Yet another recommendation that God, the Exalted, has made to the Holy Prophet is: "Perpetuate My remembrance.” The Prophet asked, "What should I do to remember Thee all the time?" God, the Exalted said, "Retire from people", that is, from those who are impediments to your remembering God. Our attention is naturally drawn to the sounds we hear and the scenes we see. If what we see or hear draws our attention to the present world and makes us neglect the hereafter and God, we should do all we can to keep away from it, because it produces no result other than our being heedless of recollecting God. We should therefore try to keep away from those who are worldly-wise and absorbed in it, always praising the worldly pleasures. We should associate with those who remind us of God.

It is narrated that certain apostles asked Jesus, Son of Mary, to tell them who they should choose as companions. Prophet Jesus said, "The one whose looks reminds you of Allah, his words increase your knowledge, and his deeds persuade you towards the hereafter." The more we associate with such people, the more beneficial it will be for as The phrase "Retire from people" means retiring from those whose friendship is a cause for us to neglect remembering God.

God, the Most Exalted, also tells His beloved: "Shut your eyes to the sweet and sour; keep not your stomach and your house filled with things from this world." God, the Exalted, then says, “To Ahmad, be cautious not to be like a child: when he sees things, green and yellow, he loves them, and when he is given something that is sweet and sour he is infatuated by it." Those whose attention is drawn to things that glitter and shine have a child like tendency. Then, take care not to be attracted by such things. One should not rejoice at deceptive glitters of this world-food that others can afford, rare and costly home utensils, precious carpets, and the childish fancies that are incompatible with the love of God.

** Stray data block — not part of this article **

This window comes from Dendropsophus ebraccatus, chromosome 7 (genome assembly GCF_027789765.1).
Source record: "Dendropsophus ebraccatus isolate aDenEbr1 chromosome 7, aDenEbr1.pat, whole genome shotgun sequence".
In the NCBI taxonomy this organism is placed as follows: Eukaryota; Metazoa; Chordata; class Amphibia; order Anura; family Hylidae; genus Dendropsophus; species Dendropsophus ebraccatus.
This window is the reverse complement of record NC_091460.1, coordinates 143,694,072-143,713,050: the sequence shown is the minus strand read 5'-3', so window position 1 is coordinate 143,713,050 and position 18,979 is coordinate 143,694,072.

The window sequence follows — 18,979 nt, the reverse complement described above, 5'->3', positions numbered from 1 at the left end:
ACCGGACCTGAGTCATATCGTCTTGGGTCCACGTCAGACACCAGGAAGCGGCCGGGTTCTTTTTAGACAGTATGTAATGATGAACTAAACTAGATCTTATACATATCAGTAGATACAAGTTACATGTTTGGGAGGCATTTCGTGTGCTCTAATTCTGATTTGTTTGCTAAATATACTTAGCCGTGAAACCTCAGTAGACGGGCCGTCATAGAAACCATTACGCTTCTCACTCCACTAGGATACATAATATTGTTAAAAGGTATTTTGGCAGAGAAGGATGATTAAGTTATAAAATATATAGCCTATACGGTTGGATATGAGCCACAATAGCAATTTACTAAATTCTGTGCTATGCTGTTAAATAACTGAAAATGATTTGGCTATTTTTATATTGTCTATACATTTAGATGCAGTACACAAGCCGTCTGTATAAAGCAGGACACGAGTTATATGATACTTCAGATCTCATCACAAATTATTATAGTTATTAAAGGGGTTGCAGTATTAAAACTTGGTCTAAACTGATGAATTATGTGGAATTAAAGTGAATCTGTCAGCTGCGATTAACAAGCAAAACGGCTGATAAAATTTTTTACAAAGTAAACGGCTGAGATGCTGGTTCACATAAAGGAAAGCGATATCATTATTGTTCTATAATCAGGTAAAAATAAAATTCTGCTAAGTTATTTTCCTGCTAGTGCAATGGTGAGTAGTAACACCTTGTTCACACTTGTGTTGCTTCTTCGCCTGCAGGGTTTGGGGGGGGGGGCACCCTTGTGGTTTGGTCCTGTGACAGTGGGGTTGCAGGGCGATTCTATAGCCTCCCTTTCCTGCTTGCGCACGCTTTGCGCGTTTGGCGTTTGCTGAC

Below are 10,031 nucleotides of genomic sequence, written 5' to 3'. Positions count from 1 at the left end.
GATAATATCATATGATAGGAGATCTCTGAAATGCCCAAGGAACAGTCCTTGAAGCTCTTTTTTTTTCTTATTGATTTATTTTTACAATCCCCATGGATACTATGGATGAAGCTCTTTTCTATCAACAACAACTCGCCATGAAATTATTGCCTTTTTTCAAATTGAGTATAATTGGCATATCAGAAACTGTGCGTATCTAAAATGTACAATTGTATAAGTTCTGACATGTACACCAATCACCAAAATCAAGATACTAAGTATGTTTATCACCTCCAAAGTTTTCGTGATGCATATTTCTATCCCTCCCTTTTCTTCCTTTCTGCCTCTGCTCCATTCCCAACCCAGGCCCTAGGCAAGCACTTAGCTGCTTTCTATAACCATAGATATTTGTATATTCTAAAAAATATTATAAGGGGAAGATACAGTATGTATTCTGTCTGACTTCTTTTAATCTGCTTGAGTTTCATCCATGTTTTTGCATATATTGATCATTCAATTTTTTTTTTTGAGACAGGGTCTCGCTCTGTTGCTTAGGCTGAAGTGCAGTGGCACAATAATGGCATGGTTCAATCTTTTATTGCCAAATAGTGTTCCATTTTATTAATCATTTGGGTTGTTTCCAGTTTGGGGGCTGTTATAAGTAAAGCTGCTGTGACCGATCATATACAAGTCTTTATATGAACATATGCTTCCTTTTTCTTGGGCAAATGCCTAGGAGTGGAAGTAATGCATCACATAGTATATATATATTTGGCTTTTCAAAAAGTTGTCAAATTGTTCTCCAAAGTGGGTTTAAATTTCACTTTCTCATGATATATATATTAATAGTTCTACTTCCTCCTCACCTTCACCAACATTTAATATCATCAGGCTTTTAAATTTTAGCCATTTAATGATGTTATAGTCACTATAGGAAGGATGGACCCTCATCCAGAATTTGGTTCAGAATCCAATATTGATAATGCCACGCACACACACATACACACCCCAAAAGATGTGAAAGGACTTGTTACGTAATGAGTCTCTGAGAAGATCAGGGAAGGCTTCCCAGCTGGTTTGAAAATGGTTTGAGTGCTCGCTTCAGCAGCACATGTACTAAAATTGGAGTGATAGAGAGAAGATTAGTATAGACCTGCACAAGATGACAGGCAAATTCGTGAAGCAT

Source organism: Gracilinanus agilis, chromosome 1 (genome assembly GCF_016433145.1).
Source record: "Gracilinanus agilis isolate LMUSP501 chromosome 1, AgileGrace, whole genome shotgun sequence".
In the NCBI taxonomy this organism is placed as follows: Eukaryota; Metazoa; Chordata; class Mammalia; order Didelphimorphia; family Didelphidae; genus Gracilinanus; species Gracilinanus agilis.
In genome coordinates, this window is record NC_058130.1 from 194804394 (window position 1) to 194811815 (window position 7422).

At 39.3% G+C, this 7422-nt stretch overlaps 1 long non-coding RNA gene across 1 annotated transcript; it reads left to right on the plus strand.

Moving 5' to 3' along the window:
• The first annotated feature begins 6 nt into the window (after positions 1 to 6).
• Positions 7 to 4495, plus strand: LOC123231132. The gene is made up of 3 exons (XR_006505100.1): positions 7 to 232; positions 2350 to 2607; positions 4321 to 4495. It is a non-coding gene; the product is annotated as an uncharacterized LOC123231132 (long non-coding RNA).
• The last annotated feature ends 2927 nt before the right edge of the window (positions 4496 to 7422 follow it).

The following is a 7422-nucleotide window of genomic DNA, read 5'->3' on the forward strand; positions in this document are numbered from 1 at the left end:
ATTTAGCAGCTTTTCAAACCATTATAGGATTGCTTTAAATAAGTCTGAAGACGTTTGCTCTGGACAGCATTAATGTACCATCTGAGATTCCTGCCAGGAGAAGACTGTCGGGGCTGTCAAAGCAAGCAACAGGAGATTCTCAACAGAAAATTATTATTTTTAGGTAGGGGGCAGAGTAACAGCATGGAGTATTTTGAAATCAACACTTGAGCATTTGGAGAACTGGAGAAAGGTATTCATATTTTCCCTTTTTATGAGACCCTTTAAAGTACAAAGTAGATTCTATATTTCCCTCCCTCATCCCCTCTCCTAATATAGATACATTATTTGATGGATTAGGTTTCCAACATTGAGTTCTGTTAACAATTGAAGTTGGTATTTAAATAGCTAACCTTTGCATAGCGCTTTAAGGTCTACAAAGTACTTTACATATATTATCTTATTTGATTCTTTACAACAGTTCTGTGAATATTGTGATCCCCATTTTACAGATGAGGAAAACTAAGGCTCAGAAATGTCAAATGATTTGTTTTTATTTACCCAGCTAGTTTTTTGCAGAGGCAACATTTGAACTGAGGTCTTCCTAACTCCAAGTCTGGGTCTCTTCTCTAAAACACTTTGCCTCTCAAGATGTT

In order for one to remember God, one should keep his belly unstuffed with delicious food and his house withdrawn from luxuries. The report that has come down to us concerning the Prophet is the best guide to follow: it is reported that he saw a colorful curtain hanging in the house of Fatimah al-Zahra and became annoyed. He left the house without uttering a word. Fatimah understood, took it down immediately and expended it in the way of God.

Content created and supplied by: Ginola14 (via Opera News )

Joseph O Ahmad Qur'an

COMMENTS

Load app to read more comments